Unfortunately, “it’s not my fault” doesn’t apply in IT, as often as you feel you can say so. On the hook for managing change in technology? Chances are you’ll face at least one in this difficult dozen on the road to effective implementation.

Whereas negative conflict feeds power struggles and individual preference, healthy conflict improves IT communication and builds trust and respect across the department. You can’t make all conflict disappear, but you can learn to use disagreements to make the helpdesk better.

1. ‘No, This Is Our Top Priority’

Between development, network, systems, security and support, IT’s sub-departments always put you in cross-purposes. DevOps wants the flexibility to write and collaborate from anywhere, while security officers want a locked-down dev environment that often restricts this freedom.

What to do: Your priority depends on the situation, and you can’t draw permanent lines in the sand. A workplace social network, whether via a company wiki or from an app like Kona, keeps IT communication fluid, enabling real-time communication about priority changes and project status updates. An added benefit of an internal social network is that it allows for streamlined communication for remote members of your IT team as well.

2.You’re Not the Boss of Me’

As observed by Dr. Jim Anderson, founding blogger of “The Accidental Successful CIO” and VP of product management at GSL Solutions, many IT department conflicts revolve around who gets to tell whom what to do. “The first signs of a problem showed up when I started to be copied on a series of emails exchanged between these two,” he says, describing a turf battle between two of his employees. “The fact that I had been CCed should have been my first clue that all was not good.”

What to do: Keep an eye out for passive-aggressive messaging, like pointed emails or verbal barbs that indicate employees are getting territorial. Catch conflicts early, sit down with feuding team members and clarify who owns which tasks and processes.

3. ‘I Don’t Want to Be on the Slow Team’

Teams of sysadmins operate on two speeds, especially when it comes to software development. The “fast” team, made up of rock stars, is in charge of fast product delivery and experimentation, while the “slow” team monitors bandwidth and other daily maintenance goals.

As CEB’s U.S. IT managing director Jaime Capella points out, no one wants to be on the slow team. “You create the fast team, give it a cool name [and] put it in new offices,” he explained in a masterclass. “They are glamorous [in that] they get a lot of accolades from senior management. And then we hit the valley of despair.”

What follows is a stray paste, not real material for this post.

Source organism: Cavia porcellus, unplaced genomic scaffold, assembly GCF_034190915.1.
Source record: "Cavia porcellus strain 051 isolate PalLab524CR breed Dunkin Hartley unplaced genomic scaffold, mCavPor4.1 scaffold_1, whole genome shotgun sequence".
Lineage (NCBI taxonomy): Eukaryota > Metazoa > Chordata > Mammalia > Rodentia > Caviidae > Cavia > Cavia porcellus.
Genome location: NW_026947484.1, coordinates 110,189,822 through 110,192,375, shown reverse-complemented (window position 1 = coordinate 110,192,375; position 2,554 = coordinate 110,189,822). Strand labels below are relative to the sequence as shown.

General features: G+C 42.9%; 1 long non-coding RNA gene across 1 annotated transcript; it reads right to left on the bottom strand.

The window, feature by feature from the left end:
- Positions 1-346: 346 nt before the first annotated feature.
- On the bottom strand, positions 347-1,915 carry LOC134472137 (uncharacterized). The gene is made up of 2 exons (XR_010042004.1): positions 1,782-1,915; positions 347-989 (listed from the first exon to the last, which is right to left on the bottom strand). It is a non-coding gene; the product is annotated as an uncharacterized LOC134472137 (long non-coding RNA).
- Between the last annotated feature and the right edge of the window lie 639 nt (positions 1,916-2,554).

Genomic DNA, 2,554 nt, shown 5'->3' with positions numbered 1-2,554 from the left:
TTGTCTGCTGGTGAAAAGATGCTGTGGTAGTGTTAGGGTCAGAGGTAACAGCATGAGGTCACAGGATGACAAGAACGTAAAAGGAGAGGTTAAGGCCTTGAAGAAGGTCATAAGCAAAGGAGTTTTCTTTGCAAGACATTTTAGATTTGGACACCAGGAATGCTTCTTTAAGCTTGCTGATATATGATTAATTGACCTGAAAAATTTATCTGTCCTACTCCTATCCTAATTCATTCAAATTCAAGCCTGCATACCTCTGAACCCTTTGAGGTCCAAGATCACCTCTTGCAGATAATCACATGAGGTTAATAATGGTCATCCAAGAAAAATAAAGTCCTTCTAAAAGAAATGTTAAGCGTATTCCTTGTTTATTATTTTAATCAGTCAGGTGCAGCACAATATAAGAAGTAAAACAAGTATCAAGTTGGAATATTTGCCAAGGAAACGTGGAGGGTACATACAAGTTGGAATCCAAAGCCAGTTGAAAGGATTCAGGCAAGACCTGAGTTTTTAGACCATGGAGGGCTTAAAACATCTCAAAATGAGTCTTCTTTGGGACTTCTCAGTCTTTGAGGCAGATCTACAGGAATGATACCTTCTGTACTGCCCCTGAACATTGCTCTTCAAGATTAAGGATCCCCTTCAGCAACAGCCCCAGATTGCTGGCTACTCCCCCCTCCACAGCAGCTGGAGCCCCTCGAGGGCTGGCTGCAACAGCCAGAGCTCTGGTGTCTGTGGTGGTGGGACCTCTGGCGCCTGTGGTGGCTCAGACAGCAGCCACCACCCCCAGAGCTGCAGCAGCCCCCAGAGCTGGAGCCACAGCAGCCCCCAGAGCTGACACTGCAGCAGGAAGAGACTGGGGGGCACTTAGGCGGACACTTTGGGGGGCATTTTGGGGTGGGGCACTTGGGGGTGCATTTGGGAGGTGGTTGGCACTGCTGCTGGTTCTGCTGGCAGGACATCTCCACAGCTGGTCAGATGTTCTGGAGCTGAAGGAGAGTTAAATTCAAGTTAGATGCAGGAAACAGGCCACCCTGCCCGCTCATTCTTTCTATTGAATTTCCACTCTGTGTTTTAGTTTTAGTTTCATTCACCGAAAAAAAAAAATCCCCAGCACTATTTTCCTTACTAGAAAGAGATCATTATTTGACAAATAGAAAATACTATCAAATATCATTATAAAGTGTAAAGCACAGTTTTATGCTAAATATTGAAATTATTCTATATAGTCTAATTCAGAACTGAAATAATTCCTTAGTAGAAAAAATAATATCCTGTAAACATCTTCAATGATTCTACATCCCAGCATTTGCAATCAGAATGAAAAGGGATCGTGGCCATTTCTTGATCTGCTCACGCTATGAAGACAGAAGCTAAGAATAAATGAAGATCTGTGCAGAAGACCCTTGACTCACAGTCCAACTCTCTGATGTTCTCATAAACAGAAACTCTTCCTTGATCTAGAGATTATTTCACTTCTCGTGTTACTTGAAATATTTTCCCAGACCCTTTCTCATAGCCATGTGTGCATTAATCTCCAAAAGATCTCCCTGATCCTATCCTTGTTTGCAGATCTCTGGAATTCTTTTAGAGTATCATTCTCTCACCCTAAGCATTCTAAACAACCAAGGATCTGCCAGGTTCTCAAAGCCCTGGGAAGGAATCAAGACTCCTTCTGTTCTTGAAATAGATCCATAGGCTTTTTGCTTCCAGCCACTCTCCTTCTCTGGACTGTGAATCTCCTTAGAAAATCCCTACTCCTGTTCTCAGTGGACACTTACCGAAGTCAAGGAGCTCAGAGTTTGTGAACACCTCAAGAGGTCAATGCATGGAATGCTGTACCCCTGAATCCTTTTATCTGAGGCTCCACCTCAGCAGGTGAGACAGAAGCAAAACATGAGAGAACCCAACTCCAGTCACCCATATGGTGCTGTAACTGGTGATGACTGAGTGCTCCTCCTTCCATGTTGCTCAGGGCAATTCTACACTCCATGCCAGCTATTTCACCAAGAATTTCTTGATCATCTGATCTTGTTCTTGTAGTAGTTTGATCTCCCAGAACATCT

What to do: Instead of two-speed IT, facilitate an adaptive approach by which the whole organization comes together around high-priority tasks like infosec. If you do use two-speed teams, suggest rotating personnel so each employee has a stake in both. Although dualism is convenient and simple to understand (especially for those outside of IT), every IT team will have to adjust pacing accordingly due to changing priorities .

4. ‘I Do One Thing, S/he Does Everything’

Some IT staff stick only to the parameters of their jobs. Others help anyone who asks them, working as universal resources for the department at large. But keep in mind the focused worker isn’t always selfish or lazy and the do-everything admin isn’t necessarily disorganized or off-task.

What to do: If someone is being pulled in a million directions, consider if the rest of the team needs to help more or whether they legitimately need that someone’s help. The focused worker can step up and the everywhere worker can step back, but ultimately the CTO might just need to bring in a new body to fill in the gaps.

5. ‘That’s Not How We Do Things Here’

Mergers that combine two IT teams come with their own IT communication challenges. The two teams clash over their separate sets of norms and people worry their jobs are in danger.

What to do: Bringing in a consultant often eliminates bias during restructuring, and makes for smoother integration so people know where they stand. Whatever you do, help define the culture before you begin integrating systems. In the instance of combining two IT teams, get everyone together for team building activities.  For example, a day out of the office for bowling and drinks can spark friendships and get new teammates building trust with one another.